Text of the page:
Wednesday, February 10, 2016

Jesus remembered

Sometimes the Gospels have explicit time-markers. Sometimes they have particles that simply indicate a transition from one scene to the next–without indicating the duration of the interval, or whether that even comes later. 

Sometimes there's an intrinsic temporal sequence. The arrest of Jesus precedes his trial, which precedes his crucifixion, which precedes his burial, which precedes his resurrection, which precedes his ascension. Even if there were no time-markers to indicate what's sooner in relation to what's later, it would be self-evident.

But in many cases, all we have is a narrative sequence, which may or may not track a chronological sequence. So what should the reader expect?

One issue is how we envision the process of composition. For instance, do we think the author sat down and manually wrote out the Gospel? If so, that would be a somewhat laborious process. How much would he write at a sitting? Would he write a scene, take a break, then pick up where he left off a day or so later?

Another question is whether he had a mental outline of what he intended to include, and in what order. How much did he have planned out in advance? 

But here's a different consideration: suppose, instead of writing it out by hand, he dictated his Gospel to a scribe. That involves a different psychological process. When you tell one or more anecdotes about your life, you generally relay them in the order that you remember them rather than the order in which they occurred. 

Think about how old folks reminisce. If you ask them what it was like growing up, they don't proceed in a linear fashion. Rather, they string together the most memorable events growing up–often in no particular order. I daresay we have many memories that we can't place in a relative chronology. 

Indeed, this tends to be free association, where one memory triggers a related memory. Commentators often talk about narrative strategy and topical arrangement. But how much of that is actually mnemonic rather than literary? 

Suppose John dictated his Gospel to a scribe. Suppose that took place over the course of several weeks. Presumably, John thinks about what he's going to tell the scribe today. He consciously summons his memories of Jesus. Mental images of things that happened at a particular time and place. 

No doubt John wants his memoir of Jesus to have some structure and directionality. Have a beginning, middle, and end. 

Still, if the Fourth Gospel is a transcript of his recollections of Jesus, there's no antecedent reason we'd expect it to be rigorously chronological. Memories of people you knew pop into your awareness without any temporal sequence.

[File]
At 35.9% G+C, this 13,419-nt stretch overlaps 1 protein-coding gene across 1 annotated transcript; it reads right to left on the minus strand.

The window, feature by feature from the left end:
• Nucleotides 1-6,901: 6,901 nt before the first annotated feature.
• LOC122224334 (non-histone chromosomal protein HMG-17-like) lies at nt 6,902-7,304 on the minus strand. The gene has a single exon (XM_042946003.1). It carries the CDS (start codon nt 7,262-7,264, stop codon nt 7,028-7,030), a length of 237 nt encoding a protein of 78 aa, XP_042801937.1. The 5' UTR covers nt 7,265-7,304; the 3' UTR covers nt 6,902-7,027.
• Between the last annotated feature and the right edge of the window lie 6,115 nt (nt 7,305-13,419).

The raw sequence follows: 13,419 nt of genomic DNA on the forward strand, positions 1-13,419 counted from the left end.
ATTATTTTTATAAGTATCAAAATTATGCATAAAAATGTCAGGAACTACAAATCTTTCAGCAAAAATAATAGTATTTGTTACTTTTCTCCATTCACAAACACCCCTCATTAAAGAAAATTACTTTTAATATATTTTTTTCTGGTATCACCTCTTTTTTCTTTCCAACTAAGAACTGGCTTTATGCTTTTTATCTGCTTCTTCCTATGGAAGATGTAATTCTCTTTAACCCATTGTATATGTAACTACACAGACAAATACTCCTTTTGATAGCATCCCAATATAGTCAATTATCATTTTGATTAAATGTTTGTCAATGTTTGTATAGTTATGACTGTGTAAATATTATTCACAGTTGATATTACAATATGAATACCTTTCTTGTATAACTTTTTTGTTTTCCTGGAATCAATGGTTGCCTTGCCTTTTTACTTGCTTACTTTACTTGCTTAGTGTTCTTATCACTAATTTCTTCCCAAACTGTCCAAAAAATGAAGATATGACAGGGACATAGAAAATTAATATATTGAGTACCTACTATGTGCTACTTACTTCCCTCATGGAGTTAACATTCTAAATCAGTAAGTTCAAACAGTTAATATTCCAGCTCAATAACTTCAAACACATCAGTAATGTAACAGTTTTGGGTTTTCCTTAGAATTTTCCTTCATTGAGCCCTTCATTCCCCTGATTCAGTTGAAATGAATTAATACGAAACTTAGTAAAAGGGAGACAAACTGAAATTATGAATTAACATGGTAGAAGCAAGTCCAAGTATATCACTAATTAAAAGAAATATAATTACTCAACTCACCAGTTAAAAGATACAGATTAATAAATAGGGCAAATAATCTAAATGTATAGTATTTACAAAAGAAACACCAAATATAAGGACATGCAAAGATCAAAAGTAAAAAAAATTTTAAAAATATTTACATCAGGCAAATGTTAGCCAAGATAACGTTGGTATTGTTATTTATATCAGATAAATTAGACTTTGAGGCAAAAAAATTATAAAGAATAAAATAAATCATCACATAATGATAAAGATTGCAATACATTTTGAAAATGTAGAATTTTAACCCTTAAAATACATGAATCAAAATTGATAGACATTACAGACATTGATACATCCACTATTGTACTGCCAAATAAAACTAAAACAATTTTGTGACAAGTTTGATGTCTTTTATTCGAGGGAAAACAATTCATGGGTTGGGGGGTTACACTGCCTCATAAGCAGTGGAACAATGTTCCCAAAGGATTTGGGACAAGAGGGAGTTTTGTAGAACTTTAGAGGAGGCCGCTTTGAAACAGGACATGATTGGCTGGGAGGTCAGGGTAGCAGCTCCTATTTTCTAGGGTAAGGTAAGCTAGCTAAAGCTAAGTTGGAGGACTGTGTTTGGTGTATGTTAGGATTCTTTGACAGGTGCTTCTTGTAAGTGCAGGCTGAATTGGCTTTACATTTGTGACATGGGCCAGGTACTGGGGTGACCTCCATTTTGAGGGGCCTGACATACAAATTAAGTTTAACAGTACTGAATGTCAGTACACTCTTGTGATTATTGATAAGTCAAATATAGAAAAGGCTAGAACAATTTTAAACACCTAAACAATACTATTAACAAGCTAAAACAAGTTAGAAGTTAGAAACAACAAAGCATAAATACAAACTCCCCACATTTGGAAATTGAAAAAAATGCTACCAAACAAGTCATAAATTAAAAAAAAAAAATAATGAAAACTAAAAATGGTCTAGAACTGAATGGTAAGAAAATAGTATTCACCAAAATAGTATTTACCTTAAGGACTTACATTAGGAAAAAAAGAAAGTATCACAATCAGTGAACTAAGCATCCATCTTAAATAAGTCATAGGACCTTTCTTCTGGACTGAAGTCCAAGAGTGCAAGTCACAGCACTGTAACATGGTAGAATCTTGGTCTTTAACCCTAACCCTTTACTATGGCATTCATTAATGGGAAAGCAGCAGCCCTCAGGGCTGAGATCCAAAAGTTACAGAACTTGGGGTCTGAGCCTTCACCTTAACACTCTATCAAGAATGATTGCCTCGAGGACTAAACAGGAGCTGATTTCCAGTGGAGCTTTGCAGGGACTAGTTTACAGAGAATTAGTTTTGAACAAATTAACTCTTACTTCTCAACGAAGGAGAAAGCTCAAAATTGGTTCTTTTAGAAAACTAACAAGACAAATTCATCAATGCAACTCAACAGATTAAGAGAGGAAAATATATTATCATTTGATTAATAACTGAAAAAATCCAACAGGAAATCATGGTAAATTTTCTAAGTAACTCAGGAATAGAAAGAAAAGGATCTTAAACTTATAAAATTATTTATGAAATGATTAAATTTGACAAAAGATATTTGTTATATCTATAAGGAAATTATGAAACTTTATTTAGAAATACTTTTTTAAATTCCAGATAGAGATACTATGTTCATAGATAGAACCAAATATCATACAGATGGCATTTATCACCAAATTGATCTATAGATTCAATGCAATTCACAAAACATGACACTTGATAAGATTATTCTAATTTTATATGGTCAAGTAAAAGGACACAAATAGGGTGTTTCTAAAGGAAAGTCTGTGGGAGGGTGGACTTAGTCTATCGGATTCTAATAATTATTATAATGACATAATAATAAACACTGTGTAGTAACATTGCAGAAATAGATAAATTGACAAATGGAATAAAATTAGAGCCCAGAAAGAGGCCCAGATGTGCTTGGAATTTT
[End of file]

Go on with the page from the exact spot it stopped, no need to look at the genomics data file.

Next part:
If the Fourth Gospel is oral history committed to writing, I doubt John was chronologically self-conscious as he tells an anecdote. Presumably, he's not thinking about where the next anecdote should go at the time he's recalling something Jesus said or did. Unlike writing, it's easier to lose your train of thought when dictating unless you concentrate on one thing at a time. If you interrupt an older person who's telling an anecdote, they may well forget where they were. They lose the thread. 

Incidentally, this may explain the "epilogue" to John's Gospel. His Gospel seems to have two endings. It apparently ends with chap. 20. Yet that's followed by chap. 21. If, however, John was dictating his Gospel, then that "afterthought" is very understandable. That's how people remember things. They don't have everything before their eyes. Rather, their mind jumps from one recollection to another. 

Likewise, that may explain the temple cleansing in Jn 2. Jesus either cleansed the temple once or twice. We can't say for sure. All we have to go by are the Gospels, and they don't number the temple cleansing(s). It's possible that he did so twice. Or it's possible that this was one event, which John's Gospel records in chap 2 because he remembered it on the day he dictated that section of the Gospel. 


  1. Hello Steve:

    An interesting post!

    The issue of "historicity" is essential to the foundation of Christianity. Mark Goodacre, John Dominic Crossan, and others have discussed this topic: "Prophecy Historicized/History Remembered" or "Prophecy Historicized or Tradition Scripturalized." Perhaps, the Passion episodes are most often analyzed in reference to this topic. I would encourage your readers to also investigate the "Prophecy Historicized or Tradition Scripturalized" issue as it relates to the Resurrection. I have written a lengthy and scholarly text that "challenges" or "raises questions" about many aspects of Jesus's physical, bodily resurrection. One reviewer, a conservative evangelical wrote:

    5.0 out of 5 starsThe gold standard for this perspective!
    By Jerry Caine on December 21, 2015
    Verified Purchase